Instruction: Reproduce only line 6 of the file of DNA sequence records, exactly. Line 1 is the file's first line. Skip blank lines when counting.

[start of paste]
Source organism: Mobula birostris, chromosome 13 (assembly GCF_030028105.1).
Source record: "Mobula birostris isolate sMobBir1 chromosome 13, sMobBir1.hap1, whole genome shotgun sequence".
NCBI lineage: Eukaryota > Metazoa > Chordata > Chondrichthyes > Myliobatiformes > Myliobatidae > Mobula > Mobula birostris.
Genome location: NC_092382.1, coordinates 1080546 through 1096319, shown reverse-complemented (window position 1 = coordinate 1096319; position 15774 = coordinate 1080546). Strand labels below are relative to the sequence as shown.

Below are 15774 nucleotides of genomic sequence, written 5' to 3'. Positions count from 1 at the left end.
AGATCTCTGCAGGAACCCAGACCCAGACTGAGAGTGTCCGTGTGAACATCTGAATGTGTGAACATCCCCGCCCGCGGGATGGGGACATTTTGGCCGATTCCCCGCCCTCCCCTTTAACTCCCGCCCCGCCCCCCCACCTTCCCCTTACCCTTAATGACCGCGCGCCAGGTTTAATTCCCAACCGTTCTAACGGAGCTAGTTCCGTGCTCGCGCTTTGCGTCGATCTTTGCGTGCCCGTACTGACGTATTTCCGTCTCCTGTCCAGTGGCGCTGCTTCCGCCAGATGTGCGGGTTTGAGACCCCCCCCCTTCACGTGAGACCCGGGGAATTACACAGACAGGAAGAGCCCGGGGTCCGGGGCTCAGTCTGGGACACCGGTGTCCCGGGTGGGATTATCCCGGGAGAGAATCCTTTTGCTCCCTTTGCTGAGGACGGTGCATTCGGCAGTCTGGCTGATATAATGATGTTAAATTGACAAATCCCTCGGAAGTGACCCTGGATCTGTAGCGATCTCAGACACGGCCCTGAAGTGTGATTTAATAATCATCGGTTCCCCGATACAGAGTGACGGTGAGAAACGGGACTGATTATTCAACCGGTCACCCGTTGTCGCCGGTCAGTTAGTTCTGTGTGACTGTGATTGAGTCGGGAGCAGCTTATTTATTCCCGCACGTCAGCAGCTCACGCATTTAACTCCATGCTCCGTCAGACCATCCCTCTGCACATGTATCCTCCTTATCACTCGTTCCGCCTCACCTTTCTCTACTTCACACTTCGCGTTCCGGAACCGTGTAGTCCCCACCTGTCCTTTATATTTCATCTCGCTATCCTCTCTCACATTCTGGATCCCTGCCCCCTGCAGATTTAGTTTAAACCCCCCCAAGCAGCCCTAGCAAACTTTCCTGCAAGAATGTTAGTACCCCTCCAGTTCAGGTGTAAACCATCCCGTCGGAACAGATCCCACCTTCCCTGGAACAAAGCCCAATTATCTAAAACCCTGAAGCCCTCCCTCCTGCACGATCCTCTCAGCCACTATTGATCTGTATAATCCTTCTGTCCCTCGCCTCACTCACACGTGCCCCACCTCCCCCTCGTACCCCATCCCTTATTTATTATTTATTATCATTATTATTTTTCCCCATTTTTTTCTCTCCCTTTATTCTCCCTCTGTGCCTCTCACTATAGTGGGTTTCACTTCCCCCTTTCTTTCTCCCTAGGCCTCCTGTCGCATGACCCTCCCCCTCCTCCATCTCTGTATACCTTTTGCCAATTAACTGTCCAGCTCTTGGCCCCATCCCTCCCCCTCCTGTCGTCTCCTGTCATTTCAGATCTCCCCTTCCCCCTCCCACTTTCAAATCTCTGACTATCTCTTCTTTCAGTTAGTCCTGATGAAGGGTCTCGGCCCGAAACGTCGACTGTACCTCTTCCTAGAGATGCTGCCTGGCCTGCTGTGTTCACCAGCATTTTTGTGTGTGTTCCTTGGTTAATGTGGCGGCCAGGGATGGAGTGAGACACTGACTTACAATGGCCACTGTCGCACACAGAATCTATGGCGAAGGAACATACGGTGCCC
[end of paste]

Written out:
AGATCTCTGCAGGAACCCAGACCCAGACTGAGAGTGTCCGTGTGAACATCTGAATGTGTGAACATCCCCGCCCGCGGGATGGGGACATTTTGGCCGATTCCCCGCCCTCCCCTTTAACTCCCGCCCCGCCCCCCCACCTTCCCCTTACCCTTAATGACCGCGCGCCAGGTTTAATTCCCAACCGTTCTAACGGAGCTAGTTCCGTGCTCGCGCTTTGCGTCGATCTTTGCGTGCCCGTACTGACGTATTTCCGTCTCCTGTCCAGTGGCGCTGCTTCCGCCAGATGTGCGGGTTTGAGACCCCCCCCCTTCACGTGAGACCCGGGGAATTACACAGACAGGAAGAGCCCGGGGTCCGGGGCTCAGTCTGGGACACCGGTGTCCCGGGTGGGATTATCCCGGGAGAGAATCCTTTTGCTCCCTTTGCTGAGGACGGTGCATTCGGCAGTCTGGCTGATATAATGATGTTAAATTGACAAATCCCTCGGAAGTGACCCTGGATCTGTAGCGATCTCAGACACGGCCCTGAAGTGTGATTTAATAATCATCGGTTCCCCGATACAGAGTGACGGTGAGAAACGGGACTGATTATTCAACCGGTCACCCGTTGTCGCCGGTCAGTTAGTTCTGTGTGACTGTGATTGAGTCGGGAGCAGCTTATTTATTCCCGCACGTCAGCAGCTCACGCATTTAACTCCATGCTCCGTCAGACCATCCCTCTGCACATGTATCCTCCTTATCACTCGTTCCGCCTCACCTTTCTCTACTTCACACTTCGCGTTCCGGAACCGTGTAGTCCCCACCTGTCCTTTATATTTCATCTCGCTATCCTCTCTCACATTCTGGATCCCTGCCCCCTGCAGATTTAGTTTAAACCCCCCCAAGCAGCCCTAGCAAACTTTCCTGCAAGAATGTTAGTACCCCTCCAGTTCAGGTGTAAACCATCCCGTCGGAACAGATCCCACCTTCCCTGGAACAAAGCCCAATTATCTAAAACCCTGAAGCCCTCCCTCCTGCACGATCCTCTCAGCCACTATTGATCTGTATAATCCTTCTGTCCCTCGCCTCACTCACACGTGCCCCACCTCCCCCTCGTACCCCATCCCTTATTTATTATTTATTATCATTATTATTTTTCCCCATTTTTTTCTCTCCCTTTATTCTCCCTCTGTGCCTCTCACTATAGTGGGTTTCACTTCCCCCTTTCTTTCTCCCTAGGCCTCCTGTCGCATGACCCTCCCCCTCCTCCATCTCTGTATACCTTTTGCCAATTAACTGTCCAGCTCTTGGCCCCATCCCTCCCCCTCCTGTCGTCTCCTGTCATTTCAGATCTCCCCTTCCCCCTCCCACTTTCAAATCTCTGACTATCTCTTCTTTCAGTTAGTCCTGATGAAGGGTCTCGGCCCGAAACGTCGACTGTACCTCTTCCTAGAGATGCTGCCTGGCCTGCTGTGTTCACCAGCATTTTTGTGTGTGTTCCTTGGTTAATGTGGCGGCCAGGGATGGAGTGAGACACTGACTTACAATGGCCACTGTCGCACACAGAATCTATGGCGAAGGAACATACGGTGCCC